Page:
SHANGHAI, March 19 (Reuters) - Chinese stocks took a break from a six-day rally on Thursday, when most Asian stock markets had solid gains after the Federal Reserve indicated it won’t start raising U.S. interest rates for some time.
The China market, which is largely insulated from global capital markets due to tight capital controls, gave muted response to the Fed’s remarks.
On Thursday, the mainland market saw a correction in financial stocks but gains in industrial companies as investors bet on fresh government stimulus to support the struggling manufacturing sector.
Analysts said there are signs that China could see a resumption of its recent bull run.
Last week, net inflows into securities deposit accounts totalled 818.7 billion yuan ($132.17 billion), the highest weekly increase on record, while 1.38 million new stock trading accounts opened during the first two weeks of March, exceeding February’s total.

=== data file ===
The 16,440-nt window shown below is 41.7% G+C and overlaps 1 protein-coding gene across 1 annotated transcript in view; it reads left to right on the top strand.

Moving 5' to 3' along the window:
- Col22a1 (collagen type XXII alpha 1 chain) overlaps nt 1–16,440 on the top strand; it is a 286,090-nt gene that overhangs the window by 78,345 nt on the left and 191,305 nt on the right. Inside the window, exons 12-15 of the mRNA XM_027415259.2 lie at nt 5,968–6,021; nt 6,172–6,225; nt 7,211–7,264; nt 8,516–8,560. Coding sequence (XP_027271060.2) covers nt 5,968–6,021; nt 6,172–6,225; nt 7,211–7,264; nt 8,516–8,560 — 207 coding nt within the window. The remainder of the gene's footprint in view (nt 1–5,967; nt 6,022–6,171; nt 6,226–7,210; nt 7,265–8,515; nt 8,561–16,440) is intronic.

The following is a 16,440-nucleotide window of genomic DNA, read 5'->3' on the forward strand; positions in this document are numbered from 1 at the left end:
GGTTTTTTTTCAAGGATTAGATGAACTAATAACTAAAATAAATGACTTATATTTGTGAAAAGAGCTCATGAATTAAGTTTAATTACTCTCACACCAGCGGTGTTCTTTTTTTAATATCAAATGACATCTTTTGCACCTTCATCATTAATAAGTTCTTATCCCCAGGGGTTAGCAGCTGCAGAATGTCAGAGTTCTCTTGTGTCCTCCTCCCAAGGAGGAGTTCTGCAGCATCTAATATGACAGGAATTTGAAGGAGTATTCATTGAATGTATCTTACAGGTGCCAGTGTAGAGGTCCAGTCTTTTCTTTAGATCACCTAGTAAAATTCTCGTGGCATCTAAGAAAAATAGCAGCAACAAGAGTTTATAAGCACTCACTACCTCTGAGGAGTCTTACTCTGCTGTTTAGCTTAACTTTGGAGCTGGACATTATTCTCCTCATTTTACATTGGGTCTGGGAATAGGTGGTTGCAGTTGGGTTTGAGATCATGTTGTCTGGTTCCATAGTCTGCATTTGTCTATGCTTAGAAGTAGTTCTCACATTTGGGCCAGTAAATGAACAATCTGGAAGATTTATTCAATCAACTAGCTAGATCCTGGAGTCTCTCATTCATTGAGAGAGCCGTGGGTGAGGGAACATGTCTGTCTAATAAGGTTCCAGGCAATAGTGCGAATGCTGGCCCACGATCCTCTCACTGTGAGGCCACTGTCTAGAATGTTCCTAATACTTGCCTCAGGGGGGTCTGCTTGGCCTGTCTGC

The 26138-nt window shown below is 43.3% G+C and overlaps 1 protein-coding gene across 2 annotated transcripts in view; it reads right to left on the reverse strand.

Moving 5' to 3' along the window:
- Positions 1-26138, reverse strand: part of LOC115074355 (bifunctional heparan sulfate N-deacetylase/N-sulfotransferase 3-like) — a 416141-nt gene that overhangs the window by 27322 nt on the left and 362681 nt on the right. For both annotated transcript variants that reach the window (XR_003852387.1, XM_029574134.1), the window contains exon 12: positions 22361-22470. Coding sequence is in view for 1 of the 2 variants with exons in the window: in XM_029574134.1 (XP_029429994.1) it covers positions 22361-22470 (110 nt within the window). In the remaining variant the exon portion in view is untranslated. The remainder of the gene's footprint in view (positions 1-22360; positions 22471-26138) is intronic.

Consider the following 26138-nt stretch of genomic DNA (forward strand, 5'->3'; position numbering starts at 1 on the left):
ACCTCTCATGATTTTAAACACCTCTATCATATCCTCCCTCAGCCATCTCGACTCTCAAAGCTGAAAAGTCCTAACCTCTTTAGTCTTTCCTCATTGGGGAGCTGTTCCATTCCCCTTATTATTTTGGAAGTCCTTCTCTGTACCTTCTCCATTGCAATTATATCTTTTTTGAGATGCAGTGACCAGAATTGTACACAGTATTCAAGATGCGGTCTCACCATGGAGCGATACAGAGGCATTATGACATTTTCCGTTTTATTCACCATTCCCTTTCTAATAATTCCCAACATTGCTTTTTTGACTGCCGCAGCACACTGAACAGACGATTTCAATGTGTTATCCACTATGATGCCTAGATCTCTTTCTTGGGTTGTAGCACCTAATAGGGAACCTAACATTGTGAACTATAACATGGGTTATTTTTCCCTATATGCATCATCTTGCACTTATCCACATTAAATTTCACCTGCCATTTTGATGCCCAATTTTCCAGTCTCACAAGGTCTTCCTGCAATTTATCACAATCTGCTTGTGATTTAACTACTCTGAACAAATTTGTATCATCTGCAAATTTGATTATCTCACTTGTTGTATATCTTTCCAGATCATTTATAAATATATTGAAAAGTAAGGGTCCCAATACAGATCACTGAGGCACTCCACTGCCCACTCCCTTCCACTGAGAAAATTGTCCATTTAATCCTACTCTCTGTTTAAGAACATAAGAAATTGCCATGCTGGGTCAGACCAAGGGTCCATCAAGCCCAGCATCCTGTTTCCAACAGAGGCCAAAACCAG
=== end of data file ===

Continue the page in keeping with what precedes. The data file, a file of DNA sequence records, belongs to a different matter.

The CSI300 index of the largest listed companies in Shanghai and Shenzhen fell 0.2 percent, to 3,839.74, while the Shanghai Composite Index gained 0.2 percent, to 3,582.27 points.
Among the most active stocks in Shanghai were Bank of China , down 1.2 percent to 4.28 yuan; Hainan Airline , down 0.2 percent to 4.32 yuan and China State Construction, up 4.0 percent to 6.82 yuan.
In Shenzhen, BOE Technology, down 1.5 percent to 3.83 yuan; TCL Corp, up 0.7 percent to 5.83 yuan and Pangang Group, up 1.3 percent to 3.78 yuan were among the most actively traded.
Total volume of A shares traded in Shanghai was 53.6 billion shares, while Shenzhen volume was 31.1 billion shares. (Reporting by Samuel Shen and Pete Sweeney; Editing by Richard Borsuk)